From the time he was a toddler through his teenage years, photos were an opportunity for Kainen to make a silly face and force his mother to sigh and tell everyone they had to redo it because "Kainen was acting like a clown again."
It wasn't out of the ordinary for Kainen to finally go to bed well after 1 a.m. because, as his father explained, "It was like he was afraid he might miss something in life."
"He was just always in a hurry and wanted to be a part of everything that was going on," Robby Boring said. "He loved life so much and wanted to pack as much into it as he could in 17 years."
Kainen grew several inches and gained more than 15 pounds between his sophomore and junior years, and at 6 feet and 195 pounds he was convincing Warriors coaches that he should be doing more than just handling the kicking duties.
"He was a very confident kid and he had progressed in practice to the point that we knew we were going to have to start playing him more in games," Warriors coach Jason Reel said. "He was playing linebacker in practice and coming downhill at our runners and making plays against our first-team offense a lot."
Kainen made his mother take pictures of the bruises on his arms and back from all the extra contact at practice and send them to his dad, who was working out of town.
"He loved to tell everybody how tough he was," said his oldest brother, Kasey. "If he got a scratch, he would exaggerate it and make you think he needed stitches.
"Once he started getting bigger, you'd catch him flexing his muscles in front of the mirror or even just sitting on the couch watching TV. I guess since he was the baby brother, it was a big deal for him to be bigger than Colton and me and for us to know how tough he was."
After grabbing the peanut butter sandwich his mother made him every morning, Kainen left early on Thursday, Sept. 8, to work out with his uncle before school.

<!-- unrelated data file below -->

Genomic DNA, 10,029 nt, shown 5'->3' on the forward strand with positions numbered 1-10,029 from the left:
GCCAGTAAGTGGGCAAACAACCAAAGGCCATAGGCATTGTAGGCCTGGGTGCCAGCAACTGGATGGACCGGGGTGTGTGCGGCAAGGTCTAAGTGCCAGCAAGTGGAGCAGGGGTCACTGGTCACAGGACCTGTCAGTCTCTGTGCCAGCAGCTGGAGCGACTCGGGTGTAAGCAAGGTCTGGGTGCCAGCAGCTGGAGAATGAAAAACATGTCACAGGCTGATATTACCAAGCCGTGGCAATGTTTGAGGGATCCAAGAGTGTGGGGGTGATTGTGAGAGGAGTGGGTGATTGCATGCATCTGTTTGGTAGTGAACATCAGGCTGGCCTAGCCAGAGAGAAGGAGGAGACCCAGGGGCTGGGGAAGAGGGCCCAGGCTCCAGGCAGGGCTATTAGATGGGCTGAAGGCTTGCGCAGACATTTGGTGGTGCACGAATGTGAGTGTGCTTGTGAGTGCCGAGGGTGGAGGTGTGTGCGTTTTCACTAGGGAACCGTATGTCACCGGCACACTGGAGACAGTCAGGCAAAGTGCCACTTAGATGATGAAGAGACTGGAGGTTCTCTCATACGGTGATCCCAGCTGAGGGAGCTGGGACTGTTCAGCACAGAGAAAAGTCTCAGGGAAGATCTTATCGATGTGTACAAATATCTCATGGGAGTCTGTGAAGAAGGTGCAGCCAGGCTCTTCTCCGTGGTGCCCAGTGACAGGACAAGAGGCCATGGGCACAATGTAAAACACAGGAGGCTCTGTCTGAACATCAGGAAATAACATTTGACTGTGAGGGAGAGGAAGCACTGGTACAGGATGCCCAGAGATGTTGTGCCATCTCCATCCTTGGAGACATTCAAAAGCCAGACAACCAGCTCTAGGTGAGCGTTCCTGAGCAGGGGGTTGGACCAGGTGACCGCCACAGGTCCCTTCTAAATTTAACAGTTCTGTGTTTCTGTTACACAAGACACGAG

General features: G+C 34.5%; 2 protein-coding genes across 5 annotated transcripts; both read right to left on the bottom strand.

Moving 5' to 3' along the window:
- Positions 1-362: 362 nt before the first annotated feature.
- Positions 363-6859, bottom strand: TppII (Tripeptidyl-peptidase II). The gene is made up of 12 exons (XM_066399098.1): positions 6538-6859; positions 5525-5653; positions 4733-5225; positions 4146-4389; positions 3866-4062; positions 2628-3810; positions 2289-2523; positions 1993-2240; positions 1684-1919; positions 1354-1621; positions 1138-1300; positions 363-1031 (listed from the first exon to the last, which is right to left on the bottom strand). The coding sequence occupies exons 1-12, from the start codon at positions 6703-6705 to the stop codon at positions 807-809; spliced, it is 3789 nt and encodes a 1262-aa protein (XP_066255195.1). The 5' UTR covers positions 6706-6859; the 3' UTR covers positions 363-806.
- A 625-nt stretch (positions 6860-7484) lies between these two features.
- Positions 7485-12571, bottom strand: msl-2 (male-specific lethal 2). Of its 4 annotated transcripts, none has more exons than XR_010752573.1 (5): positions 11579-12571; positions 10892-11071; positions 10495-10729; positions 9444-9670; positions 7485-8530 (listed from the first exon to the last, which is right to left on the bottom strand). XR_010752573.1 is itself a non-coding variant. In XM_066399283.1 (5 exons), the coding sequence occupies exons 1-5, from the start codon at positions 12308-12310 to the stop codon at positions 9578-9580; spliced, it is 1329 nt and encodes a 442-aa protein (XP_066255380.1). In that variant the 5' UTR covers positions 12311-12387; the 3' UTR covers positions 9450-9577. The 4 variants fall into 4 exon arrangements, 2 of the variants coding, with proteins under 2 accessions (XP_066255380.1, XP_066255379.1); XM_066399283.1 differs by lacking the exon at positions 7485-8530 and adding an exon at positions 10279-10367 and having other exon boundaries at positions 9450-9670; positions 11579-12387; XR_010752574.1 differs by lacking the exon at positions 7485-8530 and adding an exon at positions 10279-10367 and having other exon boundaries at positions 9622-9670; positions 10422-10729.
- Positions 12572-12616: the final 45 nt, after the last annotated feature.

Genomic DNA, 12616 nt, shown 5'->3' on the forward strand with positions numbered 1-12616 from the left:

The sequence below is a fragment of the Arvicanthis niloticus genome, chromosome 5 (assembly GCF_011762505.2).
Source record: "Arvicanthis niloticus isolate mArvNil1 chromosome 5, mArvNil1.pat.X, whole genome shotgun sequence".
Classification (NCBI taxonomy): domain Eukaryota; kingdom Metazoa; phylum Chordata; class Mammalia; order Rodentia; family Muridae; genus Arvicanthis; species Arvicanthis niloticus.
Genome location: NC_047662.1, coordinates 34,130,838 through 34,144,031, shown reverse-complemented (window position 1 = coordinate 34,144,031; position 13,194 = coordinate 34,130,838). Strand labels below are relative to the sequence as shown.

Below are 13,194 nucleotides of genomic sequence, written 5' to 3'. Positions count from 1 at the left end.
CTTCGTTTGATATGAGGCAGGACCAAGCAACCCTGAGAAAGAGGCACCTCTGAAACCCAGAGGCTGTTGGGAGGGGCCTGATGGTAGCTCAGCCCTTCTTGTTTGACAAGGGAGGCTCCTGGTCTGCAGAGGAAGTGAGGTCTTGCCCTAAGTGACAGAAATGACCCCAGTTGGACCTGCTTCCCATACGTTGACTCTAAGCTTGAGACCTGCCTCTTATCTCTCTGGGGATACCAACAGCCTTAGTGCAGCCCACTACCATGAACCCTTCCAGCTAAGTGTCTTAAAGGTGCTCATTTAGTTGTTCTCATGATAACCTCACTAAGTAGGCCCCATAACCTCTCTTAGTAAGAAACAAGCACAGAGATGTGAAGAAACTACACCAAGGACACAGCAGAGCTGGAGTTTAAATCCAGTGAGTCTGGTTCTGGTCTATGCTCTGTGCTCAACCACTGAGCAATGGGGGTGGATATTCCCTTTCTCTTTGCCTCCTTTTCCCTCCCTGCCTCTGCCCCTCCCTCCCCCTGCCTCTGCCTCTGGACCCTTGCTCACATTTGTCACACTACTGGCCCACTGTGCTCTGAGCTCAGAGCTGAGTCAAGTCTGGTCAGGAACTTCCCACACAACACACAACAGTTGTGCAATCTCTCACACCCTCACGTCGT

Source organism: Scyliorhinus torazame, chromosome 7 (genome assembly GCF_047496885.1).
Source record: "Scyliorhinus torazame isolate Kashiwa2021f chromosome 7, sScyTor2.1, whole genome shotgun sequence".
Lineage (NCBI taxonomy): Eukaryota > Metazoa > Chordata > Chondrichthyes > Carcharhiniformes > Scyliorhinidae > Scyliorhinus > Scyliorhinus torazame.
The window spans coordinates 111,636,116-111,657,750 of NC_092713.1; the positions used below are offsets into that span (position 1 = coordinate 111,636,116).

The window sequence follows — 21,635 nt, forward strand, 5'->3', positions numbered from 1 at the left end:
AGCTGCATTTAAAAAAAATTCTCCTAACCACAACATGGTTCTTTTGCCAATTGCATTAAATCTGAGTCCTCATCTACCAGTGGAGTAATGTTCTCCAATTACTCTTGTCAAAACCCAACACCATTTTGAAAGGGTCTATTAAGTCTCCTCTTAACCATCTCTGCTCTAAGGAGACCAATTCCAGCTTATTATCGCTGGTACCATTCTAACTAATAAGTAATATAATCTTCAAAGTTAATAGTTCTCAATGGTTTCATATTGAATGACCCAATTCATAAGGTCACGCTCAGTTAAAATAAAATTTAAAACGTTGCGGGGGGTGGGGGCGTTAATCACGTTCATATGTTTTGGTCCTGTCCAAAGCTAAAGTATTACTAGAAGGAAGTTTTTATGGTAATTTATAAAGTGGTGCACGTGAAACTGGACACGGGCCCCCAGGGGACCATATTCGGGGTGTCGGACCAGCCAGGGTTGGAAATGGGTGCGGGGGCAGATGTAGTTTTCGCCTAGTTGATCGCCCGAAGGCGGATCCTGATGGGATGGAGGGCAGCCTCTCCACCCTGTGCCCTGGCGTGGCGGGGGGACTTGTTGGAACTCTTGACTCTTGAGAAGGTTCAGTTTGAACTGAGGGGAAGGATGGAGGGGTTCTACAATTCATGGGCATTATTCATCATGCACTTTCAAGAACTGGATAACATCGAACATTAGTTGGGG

"I said, 'Be careful' because that's what I always say when one of my boys leaves," Kainen's mother said. "But I never thought that my baby would never come back home. That was the last time we spoke to each other, and I wish now I had held onto him longer."
As he left school for practice, Kainen hugged his girlfriend, Abby Adams, and the two exchanged "I love you's" before she went on her way to work at Scottie's Restaurant.
It was near the end of practice when a collision left Kainen shaken up. According to teammates and coaches, he walked back to the huddle, took a couple of steps back and said, "Something ain't right."
Saying he felt dizzy, Kainen collapsed to the turf, catching himself with his hands before rolling over. He spoke with Coach Reel for several minutes, passing along his mother's cellphone number before losing consciousness.
By the time his mother arrived, Kainen was on a stretcher, being loaded onto an ambulance. She was told the Lifeforce helicopter would fly Kainen to Erlanger, but that she would need to make the one-hour drive there to meet him.
"That drive was awful," his mother said. "I couldn't get the image out of my mind of him lying there on that stretcher, struggling to breathe and the veins popping up in his forehead. I called Robby and told him that Kainen was hurt pretty bad and he had to get home right away. I didn't tell him anything else because I didn't want to worry him too much yet.